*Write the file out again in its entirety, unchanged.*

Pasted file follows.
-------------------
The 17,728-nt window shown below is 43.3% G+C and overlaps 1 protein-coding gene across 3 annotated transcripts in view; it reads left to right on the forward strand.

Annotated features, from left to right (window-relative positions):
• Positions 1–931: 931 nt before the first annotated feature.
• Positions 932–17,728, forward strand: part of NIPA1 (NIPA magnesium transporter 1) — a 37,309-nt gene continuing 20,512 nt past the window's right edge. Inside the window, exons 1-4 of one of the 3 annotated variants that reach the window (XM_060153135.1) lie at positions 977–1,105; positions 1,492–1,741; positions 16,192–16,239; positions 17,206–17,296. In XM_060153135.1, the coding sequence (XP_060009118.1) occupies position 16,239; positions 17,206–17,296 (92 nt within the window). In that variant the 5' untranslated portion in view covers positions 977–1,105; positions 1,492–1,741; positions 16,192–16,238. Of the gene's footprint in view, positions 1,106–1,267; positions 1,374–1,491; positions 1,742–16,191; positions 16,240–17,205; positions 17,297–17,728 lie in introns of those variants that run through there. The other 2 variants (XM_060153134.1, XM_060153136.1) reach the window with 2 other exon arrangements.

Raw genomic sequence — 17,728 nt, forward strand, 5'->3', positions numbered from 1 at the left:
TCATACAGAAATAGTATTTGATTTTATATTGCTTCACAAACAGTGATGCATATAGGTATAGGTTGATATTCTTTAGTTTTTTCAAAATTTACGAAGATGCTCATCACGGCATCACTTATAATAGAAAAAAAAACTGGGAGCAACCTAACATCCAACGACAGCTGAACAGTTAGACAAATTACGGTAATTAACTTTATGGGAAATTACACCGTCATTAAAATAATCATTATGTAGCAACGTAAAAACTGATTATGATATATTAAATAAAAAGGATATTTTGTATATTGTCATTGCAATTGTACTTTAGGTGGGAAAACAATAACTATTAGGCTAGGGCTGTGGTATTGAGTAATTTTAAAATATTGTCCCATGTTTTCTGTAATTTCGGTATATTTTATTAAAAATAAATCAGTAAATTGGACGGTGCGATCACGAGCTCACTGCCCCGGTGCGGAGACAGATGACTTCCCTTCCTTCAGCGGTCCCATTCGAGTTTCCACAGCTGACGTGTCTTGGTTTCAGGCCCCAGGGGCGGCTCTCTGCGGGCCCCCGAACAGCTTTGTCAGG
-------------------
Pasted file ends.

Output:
The 17,728-nt window shown below is 43.3% G+C and overlaps 1 protein-coding gene across 3 annotated transcripts in view; it reads left to right on the forward strand.

Annotated features, from left to right (window-relative positions):
• Positions 1–931: 931 nt before the first annotated feature.
• Positions 932–17,728, forward strand: part of NIPA1 (NIPA magnesium transporter 1) — a 37,309-nt gene continuing 20,512 nt past the window's right edge. Inside the window, exons 1-4 of one of the 3 annotated variants that reach the window (XM_060153135.1) lie at positions 977–1,105; positions 1,492–1,741; positions 16,192–16,239; positions 17,206–17,296. In XM_060153135.1, the coding sequence (XP_060009118.1) occupies position 16,239; positions 17,206–17,296 (92 nt within the window). In that variant the 5' untranslated portion in view covers positions 977–1,105; positions 1,492–1,741; positions 16,192–16,238. Of the gene's footprint in view, positions 1,106–1,267; positions 1,374–1,491; positions 1,742–16,191; positions 16,240–17,205; positions 17,297–17,728 lie in introns of those variants that run through there. The other 2 variants (XM_060153134.1, XM_060153136.1) reach the window with 2 other exon arrangements.

Raw genomic sequence — 17,728 nt, forward strand, 5'->3', positions numbered from 1 at the left:
TCATACAGAAATAGTATTTGATTTTATATTGCTTCACAAACAGTGATGCATATAGGTATAGGTTGATATTCTTTAGTTTTTTCAAAATTTACGAAGATGCTCATCACGGCATCACTTATAATAGAAAAAAAAACTGGGAGCAACCTAACATCCAACGACAGCTGAACAGTTAGACAAATTACGGTAATTAACTTTATGGGAAATTACACCGTCATTAAAATAATCATTATGTAGCAACGTAAAAACTGATTATGATATATTAAATAAAAAGGATATTTTGTATATTGTCATTGCAATTGTACTTTAGGTGGGAAAACAATAACTATTAGGCTAGGGCTGTGGTATTGAGTAATTTTAAAATATTGTCCCATGTTTTCTGTAATTTCGGTATATTTTATTAAAAATAAATCAGTAAATTGGACGGTGCGATCACGAGCTCACTGCCCCGGTGCGGAGACAGATGACTTCCCTTCCTTCAGCGGTCCCATTCGAGTTTCCACAGCTGACGTGTCTTGGTTTCAGGCCCCAGGGGCGGCTCTCTGCGGGCCCCCGAACAGCTTTGTCAGG